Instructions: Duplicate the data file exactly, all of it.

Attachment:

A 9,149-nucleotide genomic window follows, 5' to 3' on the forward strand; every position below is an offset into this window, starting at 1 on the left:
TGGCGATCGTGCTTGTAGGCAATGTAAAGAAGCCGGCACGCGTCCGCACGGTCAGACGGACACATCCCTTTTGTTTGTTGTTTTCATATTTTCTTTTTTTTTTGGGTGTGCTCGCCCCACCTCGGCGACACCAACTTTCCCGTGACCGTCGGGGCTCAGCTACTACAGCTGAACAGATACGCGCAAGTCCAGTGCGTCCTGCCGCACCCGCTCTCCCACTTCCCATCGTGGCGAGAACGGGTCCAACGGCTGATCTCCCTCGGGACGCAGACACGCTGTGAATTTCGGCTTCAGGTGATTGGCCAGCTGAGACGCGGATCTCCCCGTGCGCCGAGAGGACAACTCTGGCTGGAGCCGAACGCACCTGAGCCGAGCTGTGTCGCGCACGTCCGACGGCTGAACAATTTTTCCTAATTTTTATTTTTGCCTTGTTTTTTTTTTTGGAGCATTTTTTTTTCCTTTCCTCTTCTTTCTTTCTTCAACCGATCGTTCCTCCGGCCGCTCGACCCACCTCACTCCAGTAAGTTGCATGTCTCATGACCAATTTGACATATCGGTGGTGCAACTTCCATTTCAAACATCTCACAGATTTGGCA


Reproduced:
A 9,149-nucleotide genomic window follows, 5' to 3' on the forward strand; every position below is an offset into this window, starting at 1 on the left:
TGGCGATCGTGCTTGTAGGCAATGTAAAGAAGCCGGCACGCGTCCGCACGGTCAGACGGACACATCCCTTTTGTTTGTTGTTTTCATATTTTCTTTTTTTTTTGGGTGTGCTCGCCCCACCTCGGCGACACCAACTTTCCCGTGACCGTCGGGGCTCAGCTACTACAGCTGAACAGATACGCGCAAGTCCAGTGCGTCCTGCCGCACCCGCTCTCCCACTTCCCATCGTGGCGAGAACGGGTCCAACGGCTGATCTCCCTCGGGACGCAGACACGCTGTGAATTTCGGCTTCAGGTGATTGGCCAGCTGAGACGCGGATCTCCCCGTGCGCCGAGAGGACAACTCTGGCTGGAGCCGAACGCACCTGAGCCGAGCTGTGTCGCGCACGTCCGACGGCTGAACAATTTTTCCTAATTTTTATTTTTGCCTTGTTTTTTTTTTTGGAGCATTTTTTTTTCCTTTCCTCTTCTTTCTTTCTTCAACCGATCGTTCCTCCGGCCGCTCGACCCACCTCACTCCAGTAAGTTGCATGTCTCATGACCAATTTGACATATCGGTGGTGCAACTTCCATTTCAAACATCTCACAGATTTGGCA